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Facebook No Longer Treats Breastfeeding Photos Like They’re Obscene

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"Facebook No Longer Treats Breastfeeding Photos Like They’re Obscene"

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CREDIT: AP Photo/Gus Ruelas

Earlier this month, Facebook quietly changed its guidelines on nudity and obscenity to ensure that photos of breastfeeding mothers won’t be flagged for review and removed from the site, even if a nipple is exposed. Feminist activists, who have been pushing the social media giant to address what they say is a double standard in the way that Facebook regulates explicit content, are celebrating the move.

Although Facebook’s Community Guidelines never included an explicit ban on breastfeeding photos, the site does have a strict policy against images of female nipples. Images of women breastfeeding, as well as photos of breast cancer survivors displaying their mastectomy scars, frequently end up getting pulled from the site. Instagram, the photo sharing site that’s owned by Facebook, has been plagued with similar controversies, as women’s accounts have been suspended for posting photos of feeding their children.

Now, Facebook’s and Instagram’s policies both specify that photos of breastfeeding don’t violate their terms of content, and note that users are free to post those images. “We agree that breastfeeding is natural and beautiful and we’re glad to know that it’s important for mothers to share their experiences with others,” both sites now state.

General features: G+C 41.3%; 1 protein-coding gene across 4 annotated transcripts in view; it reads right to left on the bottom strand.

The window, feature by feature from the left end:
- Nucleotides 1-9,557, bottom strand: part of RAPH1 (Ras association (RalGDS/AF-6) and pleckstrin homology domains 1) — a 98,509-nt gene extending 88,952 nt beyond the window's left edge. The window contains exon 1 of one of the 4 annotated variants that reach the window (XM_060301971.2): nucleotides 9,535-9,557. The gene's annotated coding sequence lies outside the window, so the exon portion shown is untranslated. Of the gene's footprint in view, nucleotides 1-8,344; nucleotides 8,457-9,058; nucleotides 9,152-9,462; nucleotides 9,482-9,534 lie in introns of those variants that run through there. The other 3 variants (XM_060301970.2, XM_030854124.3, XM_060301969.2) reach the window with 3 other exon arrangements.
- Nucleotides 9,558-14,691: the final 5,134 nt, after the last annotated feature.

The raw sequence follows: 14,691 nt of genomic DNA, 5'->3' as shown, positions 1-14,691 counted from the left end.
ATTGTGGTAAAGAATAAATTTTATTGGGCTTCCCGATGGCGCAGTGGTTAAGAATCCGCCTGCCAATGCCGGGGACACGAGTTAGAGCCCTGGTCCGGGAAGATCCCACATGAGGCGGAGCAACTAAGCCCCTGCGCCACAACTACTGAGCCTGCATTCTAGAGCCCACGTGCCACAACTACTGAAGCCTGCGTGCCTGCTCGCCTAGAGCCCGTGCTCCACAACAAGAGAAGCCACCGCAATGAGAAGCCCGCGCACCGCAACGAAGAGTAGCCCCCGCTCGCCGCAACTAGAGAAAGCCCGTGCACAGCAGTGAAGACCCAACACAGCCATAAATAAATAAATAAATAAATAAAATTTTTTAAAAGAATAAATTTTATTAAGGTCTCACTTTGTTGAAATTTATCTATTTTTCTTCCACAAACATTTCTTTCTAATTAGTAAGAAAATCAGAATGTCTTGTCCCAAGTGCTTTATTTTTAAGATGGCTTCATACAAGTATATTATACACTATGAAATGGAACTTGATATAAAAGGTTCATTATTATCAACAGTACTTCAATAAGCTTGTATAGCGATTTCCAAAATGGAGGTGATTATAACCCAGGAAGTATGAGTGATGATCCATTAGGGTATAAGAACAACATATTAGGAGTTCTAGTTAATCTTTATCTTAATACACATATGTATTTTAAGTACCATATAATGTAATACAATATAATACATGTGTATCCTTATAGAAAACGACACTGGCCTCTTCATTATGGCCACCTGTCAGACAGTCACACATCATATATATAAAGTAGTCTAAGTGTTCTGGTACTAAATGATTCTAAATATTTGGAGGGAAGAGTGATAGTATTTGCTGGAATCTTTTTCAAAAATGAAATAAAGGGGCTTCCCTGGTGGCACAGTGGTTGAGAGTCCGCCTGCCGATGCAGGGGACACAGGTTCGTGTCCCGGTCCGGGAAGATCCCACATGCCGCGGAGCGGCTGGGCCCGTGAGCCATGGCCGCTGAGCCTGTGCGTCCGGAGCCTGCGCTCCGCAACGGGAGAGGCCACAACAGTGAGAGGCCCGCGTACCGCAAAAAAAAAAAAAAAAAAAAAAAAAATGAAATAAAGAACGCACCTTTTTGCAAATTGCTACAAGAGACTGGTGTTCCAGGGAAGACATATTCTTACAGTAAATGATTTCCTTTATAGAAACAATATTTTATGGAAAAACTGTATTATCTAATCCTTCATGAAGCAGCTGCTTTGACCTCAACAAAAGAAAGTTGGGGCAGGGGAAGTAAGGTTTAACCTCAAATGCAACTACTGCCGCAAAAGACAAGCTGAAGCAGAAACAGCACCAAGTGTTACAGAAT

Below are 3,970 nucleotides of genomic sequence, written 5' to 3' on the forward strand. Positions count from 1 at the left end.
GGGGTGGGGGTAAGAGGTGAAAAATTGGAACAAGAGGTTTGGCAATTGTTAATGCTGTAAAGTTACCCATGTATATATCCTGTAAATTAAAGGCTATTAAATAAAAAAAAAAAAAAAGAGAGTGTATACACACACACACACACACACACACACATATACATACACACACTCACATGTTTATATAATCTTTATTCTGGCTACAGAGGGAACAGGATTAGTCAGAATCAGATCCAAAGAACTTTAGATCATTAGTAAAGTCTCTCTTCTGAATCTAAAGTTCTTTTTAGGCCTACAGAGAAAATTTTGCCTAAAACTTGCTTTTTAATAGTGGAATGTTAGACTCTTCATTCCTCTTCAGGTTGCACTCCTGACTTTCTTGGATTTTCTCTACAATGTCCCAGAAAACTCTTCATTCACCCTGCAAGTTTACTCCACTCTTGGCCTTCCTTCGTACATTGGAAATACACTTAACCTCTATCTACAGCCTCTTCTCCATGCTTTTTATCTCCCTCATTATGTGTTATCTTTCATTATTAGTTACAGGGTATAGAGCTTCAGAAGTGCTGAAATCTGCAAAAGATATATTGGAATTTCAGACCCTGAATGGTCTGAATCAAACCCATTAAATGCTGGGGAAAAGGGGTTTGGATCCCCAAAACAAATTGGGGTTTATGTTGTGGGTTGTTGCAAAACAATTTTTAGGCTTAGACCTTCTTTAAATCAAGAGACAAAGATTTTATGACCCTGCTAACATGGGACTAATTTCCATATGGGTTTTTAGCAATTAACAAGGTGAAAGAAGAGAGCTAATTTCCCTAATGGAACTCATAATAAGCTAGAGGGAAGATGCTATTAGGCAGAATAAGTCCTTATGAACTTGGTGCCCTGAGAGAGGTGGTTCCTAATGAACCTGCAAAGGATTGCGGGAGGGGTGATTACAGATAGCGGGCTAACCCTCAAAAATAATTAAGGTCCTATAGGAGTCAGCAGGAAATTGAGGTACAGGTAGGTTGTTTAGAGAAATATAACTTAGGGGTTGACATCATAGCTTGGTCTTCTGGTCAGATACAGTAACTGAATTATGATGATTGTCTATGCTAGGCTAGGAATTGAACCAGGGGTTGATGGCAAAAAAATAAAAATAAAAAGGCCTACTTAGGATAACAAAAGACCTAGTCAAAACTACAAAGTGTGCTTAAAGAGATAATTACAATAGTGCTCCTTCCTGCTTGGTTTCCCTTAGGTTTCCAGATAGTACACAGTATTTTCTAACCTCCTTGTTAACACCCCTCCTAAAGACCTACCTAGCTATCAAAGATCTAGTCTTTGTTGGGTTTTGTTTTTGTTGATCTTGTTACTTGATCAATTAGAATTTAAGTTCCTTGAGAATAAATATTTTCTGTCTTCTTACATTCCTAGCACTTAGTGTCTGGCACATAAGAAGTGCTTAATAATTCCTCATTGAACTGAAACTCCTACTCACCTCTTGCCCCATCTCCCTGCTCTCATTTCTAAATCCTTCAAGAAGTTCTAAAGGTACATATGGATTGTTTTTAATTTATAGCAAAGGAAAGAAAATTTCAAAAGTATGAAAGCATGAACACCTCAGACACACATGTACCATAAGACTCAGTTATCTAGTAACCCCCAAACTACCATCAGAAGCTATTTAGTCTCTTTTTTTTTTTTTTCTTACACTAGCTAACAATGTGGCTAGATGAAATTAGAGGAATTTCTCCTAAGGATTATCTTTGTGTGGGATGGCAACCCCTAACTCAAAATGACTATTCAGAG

“What we have done is modified the way we review reports of nudity to help us better examine the context of the photo or image,” a Facebook spokesperson explained to the Daily Dot. “As a result of this, photos that show a nursing mothers’ other breast will be allowed even if it is fully exposed, as will mastectomy photos showing a fully exposed other breast.”

The change was first reported by feminist activist and writer Soraya Chemaly, who has been a central player in the ongoing fight to overhaul Facebook’s policy. Last year, Chemaly was one of the activists who pointed out that Facebook was allowing users to post graphic content related to rape and domestic violence while censoring innocuous images related to women’s health. Chemaly argues that companies’ bans on explicit content often end up policing female nudity for no good reason.

“From Facebook, to the Motion Picture Association of America ratings systems, to the Federal Communications Commission ‘nipplegate’ indecency rules, ideas about ‘obscenity’ continue to be calibrated to heterosexual male erotic consumption,” Chemaly writes. “The rules around the way society sees women’s bodies continue to mean that women are not in control of their own bodies or how people think about us.”

To challenge those societal standards, Chemaly and her fellow activists have rallied around the hashtag #FreeTheNipple, which is also the subject of an upcoming film.

Breastfeeding in particular continues to be somewhat contentious when it’s done in public, despite the fact that major medical groups agree it’s important for women to breastfeed if they’re able to do so. Women have been asked to stop feeding their children in church, at the pool, during jury duty, and at the mall. Last month, a young woman graduating from college received backlash for snapping a photo of herself proudly breastfeeding her daughter in her cap and gown.

It’s still unclear how well Facebook’s new policy will work in practice. After one parenting blogger posted a photo of herself breastfeeding to test the new content guidelines, Facebook initially took down the photo and she went back and forth with the site’s administrators for several days before it was restored. And a Colorado mother says that her account was temporarily suspended after she changed her profile picture to an image of breastfeeding last week.

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